Updated: Aug 3, 2021
Grosvenor Park Open Air Theatre, Chester
June 18 - August 30, 2021; 90min (no interval)
Jessica Dives, Perry Moore, Howard Chadwick (foreground) as Falstaff and Suzanne Ahmet as Mistress Page in the Grosvenor Park Falstaff. Pics: Ant Clausen Photography
It’s party time and the champagne is flowing, and everyone is in the mood for love, spelt S.E.X, in the latest Grosvenor Park summer extravaganza. There is much thrusting of hips and other suggestive behaviour - but it's all, as someone once said, in the best possible taste.
Shakespeare’s bawdy comedy features the irrepressible Falstaff, (Howard Chadwick) down on his luck and penniless, keen to make his fortune by making love to two “merry wives”. One is Mistress Page (Suzanne Ahmet), the other Mistress Ford, (Victoria Brazier), but his real plan is to expose their infidelity to their husbands (Perry Moore and Darren Kuppan respectively) in return for payment.
Falstaff employs an old ally, Mistress Quickly (Jessica Dives, also the musical director) to act as go-between, delivering love letters to both women, requesting clandestine meetings.
Unfortunately for Falstaff, the women quickly realise what he is up to and decide to take revenge. Their gulling of Falstaff is the highlight of the evening as he is doubly humiliated: first by having to hide in a rubbish bin which is then dumped in the river (off stage!); then by being forced to dress as the Woman of Brentford, a renowned old witch.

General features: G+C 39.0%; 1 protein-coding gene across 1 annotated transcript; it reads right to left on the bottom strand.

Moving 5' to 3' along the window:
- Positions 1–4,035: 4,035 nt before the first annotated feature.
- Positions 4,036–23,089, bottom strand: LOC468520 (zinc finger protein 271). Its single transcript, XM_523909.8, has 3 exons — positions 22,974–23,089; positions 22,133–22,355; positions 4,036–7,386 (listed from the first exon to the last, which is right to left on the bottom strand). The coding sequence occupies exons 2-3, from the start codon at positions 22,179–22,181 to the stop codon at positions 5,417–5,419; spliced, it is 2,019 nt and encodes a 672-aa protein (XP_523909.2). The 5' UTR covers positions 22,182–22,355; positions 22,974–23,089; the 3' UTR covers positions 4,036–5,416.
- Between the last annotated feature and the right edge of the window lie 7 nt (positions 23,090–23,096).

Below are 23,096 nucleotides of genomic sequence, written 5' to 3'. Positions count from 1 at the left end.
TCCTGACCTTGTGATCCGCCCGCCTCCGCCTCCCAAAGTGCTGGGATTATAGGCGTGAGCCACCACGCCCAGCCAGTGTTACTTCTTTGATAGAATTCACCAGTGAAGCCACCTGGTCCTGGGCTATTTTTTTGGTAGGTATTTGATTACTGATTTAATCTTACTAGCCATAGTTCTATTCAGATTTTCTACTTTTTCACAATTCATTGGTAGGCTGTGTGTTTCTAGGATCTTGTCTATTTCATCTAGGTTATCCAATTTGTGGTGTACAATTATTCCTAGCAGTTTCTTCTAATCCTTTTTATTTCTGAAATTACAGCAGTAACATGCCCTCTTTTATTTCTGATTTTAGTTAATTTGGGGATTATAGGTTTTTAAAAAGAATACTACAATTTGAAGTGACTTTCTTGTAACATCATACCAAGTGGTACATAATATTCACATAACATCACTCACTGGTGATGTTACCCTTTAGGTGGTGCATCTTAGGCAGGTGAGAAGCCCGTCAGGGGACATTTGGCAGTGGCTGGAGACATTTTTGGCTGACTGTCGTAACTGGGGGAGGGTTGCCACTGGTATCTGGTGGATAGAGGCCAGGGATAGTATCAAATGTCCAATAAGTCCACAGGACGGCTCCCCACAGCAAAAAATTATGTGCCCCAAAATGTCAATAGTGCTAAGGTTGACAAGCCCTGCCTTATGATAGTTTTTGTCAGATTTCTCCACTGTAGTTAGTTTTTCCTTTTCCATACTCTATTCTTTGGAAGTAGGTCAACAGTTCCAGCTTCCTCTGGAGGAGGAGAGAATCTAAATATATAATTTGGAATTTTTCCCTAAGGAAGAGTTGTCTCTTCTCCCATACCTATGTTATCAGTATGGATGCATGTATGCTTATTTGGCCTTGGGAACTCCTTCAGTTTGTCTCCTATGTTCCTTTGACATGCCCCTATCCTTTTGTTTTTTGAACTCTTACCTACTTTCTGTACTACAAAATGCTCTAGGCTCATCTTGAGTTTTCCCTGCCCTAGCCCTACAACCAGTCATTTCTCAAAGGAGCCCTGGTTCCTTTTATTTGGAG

Add to this mix two jealous and neglectful husbands and the runaway marriage of young lovers (Jenny Murphy and Jessica Dives) and you have comedic gold.
The two wives, both strong female characters, dominate this lively production directed by John Young. Falstaff is portrayed as a swaggering old fool, blind to his own lack of sexual charm and the traps being set for him.
And as always in the Grosvenor Park shows, music plays a key role, so here we have popular songs of love, lust and strong women to echo the play’s themes and keep everything lively. It doesn’t seem to matter that Shakespeare’s dialogue gets a bit mangled or that Mistress Page shouts her lines in a broad Essex accent. It’s all part of the fun of this romp of a play.
More information and tickets here